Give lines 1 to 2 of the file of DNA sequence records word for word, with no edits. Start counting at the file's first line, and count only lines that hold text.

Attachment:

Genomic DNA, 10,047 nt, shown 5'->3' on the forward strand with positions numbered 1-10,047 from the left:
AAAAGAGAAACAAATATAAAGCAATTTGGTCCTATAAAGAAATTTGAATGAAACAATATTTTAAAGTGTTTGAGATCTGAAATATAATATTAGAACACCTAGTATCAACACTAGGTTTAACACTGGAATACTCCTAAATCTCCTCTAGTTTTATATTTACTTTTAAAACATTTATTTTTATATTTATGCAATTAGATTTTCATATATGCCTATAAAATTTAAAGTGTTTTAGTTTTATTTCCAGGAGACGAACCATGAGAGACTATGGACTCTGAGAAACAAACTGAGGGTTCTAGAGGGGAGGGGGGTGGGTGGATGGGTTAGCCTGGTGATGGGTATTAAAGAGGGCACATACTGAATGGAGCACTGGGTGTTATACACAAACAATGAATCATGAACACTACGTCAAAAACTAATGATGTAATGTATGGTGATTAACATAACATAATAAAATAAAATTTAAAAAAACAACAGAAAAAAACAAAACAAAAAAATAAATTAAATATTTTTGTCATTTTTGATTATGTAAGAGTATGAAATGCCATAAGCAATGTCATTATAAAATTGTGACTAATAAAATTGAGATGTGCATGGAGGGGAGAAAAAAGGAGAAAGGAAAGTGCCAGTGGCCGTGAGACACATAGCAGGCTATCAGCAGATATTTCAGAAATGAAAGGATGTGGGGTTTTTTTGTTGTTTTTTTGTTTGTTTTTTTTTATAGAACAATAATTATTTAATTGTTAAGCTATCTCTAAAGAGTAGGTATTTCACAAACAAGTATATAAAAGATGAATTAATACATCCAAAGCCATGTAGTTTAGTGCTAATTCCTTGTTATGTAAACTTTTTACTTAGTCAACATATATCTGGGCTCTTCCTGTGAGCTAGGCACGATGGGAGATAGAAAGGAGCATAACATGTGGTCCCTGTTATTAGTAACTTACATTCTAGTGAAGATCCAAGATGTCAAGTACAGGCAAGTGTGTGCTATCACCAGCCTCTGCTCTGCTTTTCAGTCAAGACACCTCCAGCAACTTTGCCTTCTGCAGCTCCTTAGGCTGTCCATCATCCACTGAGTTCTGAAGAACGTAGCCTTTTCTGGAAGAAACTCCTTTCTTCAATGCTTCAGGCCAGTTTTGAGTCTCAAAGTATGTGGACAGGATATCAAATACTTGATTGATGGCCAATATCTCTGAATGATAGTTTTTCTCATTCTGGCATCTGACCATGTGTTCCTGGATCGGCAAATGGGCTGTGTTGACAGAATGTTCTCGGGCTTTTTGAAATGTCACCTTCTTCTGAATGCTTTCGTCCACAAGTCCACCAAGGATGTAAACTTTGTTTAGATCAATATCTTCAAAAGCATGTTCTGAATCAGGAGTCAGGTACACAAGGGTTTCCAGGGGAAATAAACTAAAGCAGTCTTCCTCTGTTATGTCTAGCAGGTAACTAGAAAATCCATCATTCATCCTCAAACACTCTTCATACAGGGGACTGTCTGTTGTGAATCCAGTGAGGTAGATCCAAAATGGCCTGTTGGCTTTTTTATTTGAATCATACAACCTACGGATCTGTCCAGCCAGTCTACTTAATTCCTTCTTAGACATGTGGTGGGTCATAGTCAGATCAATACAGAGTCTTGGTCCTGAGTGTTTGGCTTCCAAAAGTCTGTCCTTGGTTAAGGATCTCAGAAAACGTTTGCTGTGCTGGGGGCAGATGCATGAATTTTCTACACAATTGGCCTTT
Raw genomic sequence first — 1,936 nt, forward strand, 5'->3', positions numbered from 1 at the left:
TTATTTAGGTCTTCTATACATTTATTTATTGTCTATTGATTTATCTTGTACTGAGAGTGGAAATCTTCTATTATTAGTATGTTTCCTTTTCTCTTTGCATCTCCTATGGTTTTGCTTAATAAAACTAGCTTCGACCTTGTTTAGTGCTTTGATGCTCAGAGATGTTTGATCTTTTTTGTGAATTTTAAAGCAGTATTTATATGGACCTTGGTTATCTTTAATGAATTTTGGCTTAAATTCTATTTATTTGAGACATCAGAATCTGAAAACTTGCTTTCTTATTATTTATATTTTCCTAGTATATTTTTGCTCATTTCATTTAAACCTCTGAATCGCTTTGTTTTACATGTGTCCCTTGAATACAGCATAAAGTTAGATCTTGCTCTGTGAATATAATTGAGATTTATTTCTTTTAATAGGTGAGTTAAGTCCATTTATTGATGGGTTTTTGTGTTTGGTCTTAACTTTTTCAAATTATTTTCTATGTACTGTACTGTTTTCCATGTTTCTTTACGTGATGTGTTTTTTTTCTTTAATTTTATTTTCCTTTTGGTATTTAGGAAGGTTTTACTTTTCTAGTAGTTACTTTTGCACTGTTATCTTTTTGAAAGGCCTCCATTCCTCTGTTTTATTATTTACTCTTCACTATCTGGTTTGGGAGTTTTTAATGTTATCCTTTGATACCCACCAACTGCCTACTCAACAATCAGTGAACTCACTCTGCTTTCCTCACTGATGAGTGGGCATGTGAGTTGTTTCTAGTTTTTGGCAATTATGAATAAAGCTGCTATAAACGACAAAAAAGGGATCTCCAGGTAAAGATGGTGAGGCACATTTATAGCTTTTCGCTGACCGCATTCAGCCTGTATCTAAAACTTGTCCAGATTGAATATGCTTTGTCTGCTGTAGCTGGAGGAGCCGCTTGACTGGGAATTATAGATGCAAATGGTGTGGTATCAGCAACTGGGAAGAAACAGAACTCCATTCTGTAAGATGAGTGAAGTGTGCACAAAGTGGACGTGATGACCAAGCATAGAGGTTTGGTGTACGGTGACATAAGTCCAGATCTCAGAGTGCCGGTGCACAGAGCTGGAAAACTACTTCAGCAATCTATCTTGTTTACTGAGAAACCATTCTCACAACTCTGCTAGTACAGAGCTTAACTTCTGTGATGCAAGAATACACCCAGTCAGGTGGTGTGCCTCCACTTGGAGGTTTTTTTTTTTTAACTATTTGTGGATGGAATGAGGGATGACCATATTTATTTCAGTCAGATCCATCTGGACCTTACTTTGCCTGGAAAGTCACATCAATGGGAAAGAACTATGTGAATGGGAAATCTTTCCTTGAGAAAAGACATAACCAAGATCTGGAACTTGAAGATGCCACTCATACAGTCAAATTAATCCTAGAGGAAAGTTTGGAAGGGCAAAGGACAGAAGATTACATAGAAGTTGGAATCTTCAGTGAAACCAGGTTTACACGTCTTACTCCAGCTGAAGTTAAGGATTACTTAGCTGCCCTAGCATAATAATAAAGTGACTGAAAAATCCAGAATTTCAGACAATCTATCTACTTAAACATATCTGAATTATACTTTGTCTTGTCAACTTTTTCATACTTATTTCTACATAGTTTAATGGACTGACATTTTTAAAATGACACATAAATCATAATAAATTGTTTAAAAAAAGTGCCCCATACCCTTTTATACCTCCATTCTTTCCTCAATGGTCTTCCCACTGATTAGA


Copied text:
Genomic DNA, 10,047 nt, shown 5'->3' on the forward strand with positions numbered 1-10,047 from the left:
AAAAGAGAAACAAATATAAAGCAATTTGGTCCTATAAAGAAATTTGAATGAAACAATATTTTAAAGTGTTTGAGATCTGAAATATAATATTAGAACACCTAGTATCAACACTAGGTTTAACACTGGAATACTCCTAAATCTCCTCTAGTTTTATATTTACTTTTAAAACATTTATTTTTATATTTATGCAATTAGATTTTCATATATGCCTATAAAATTTAAAGTGTTTTAGTTTTATTTCCAGGAGACGAACCATGAGAGACTATGGACTCTGAGAAACAAACTGAGGGTTCTAGAGGGGAGGGGGGTGGGTGGATGGGTTAGCCTGGTGATGGGTATTAAAGAGGGCACATACTGAATGGAGCACTGGGTGTTATACACAAACAATGAATCATGAACACTACGTCAAAAACTAATGATGTAATGTATGGTGATTAACATAACATAATAAAATAAAATTTAAAAAAACAACAGAAAAAAACAAAACAAAAAAATAAATTAAATATTTTTGTCATTTTTGATTATGTAAGAGTATGAAATGCCATAAGCAATGTCATTATAAAATTGTGACTAATAAAATTGAGATGTGCATGGAGGGGAGAAAAAAGGAGAAAGGAAAGTGCCAGTGGCCGTGAGACACATAGCAGGCTATCAGCAGATATTTCAGAAATGAAAGGATGTGGGGTTTTTTTGTTGTTTTTTTGTTTGTTTTTTTTTATAGAACAATAATTATTTAATTGTTAAGCTATCTCTAAAGAGTAGGTATTTCACAAACAAGTATATAAAAGATGAATTAATACATCCAAAGCCATGTAGTTTAGTGCTAATTCCTTGTTATGTAAACTTTTTACTTAGTCAACATATATCTGGGCTCTTCCTGTGAGCTAGGCACGATGGGAGATAGAAAGGAGCATAACATGTGGTCCCTGTTATTAGTAACTTACATTCTAGTGAAGATCCAAGATGTCAAGTACAGGCAAGTGTGTGCTATCACCAGCCTCTGCTCTGCTTTTCAGTCAAGACACCTCCAGCAACTTTGCCTTCTGCAGCTCCTTAGGCTGTCCATCATCCACTGAGTTCTGAAGAACGTAGCCTTTTCTGGAAGAAACTCCTTTCTTCAATGCTTCAGGCCAGTTTTGAGTCTCAAAGTATGTGGACAGGATATCAAATACTTGATTGATGGCCAATATCTCTGAATGATAGTTTTTCTCATTCTGGCATCTGACCATGTGTTCCTGGATCGGCAAATGGGCTGTGTTGACAGAATGTTCTCGGGCTTTTTGAAATGTCACCTTCTTCTGAATGCTTTCGTCCACAAGTCCACCAAGGATGTAAACTTTGTTTAGATCAATATCTTCAAAAGCATGTTCTGAATCAGGAGTCAGGTACACAAGGGTTTCCAGGGGAAATAAACTAAAGCAGTCTTCCTCTGTTATGTCTAGCAGGTAACTAGAAAATCCATCATTCATCCTCAAACACTCTTCATACAGGGGACTGTCTGTTGTGAATCCAGTGAGGTAGATCCAAAATGGCCTGTTGGCTTTTTTATTTGAATCATACAACCTACGGATCTGTCCAGCCAGTCTACTTAATTCCTTCTTAGACATGTGGTGGGTCATAGTCAGATCAATACAGAGTCTTGGTCCTGAGTGTTTGGCTTCCAAAAGTCTGTCCTTGGTTAAGGATCTCAGAAAACGTTTGCTGTGCTGGGGGCAGATGCATGAATTTTCTACACAATTGGCCTTT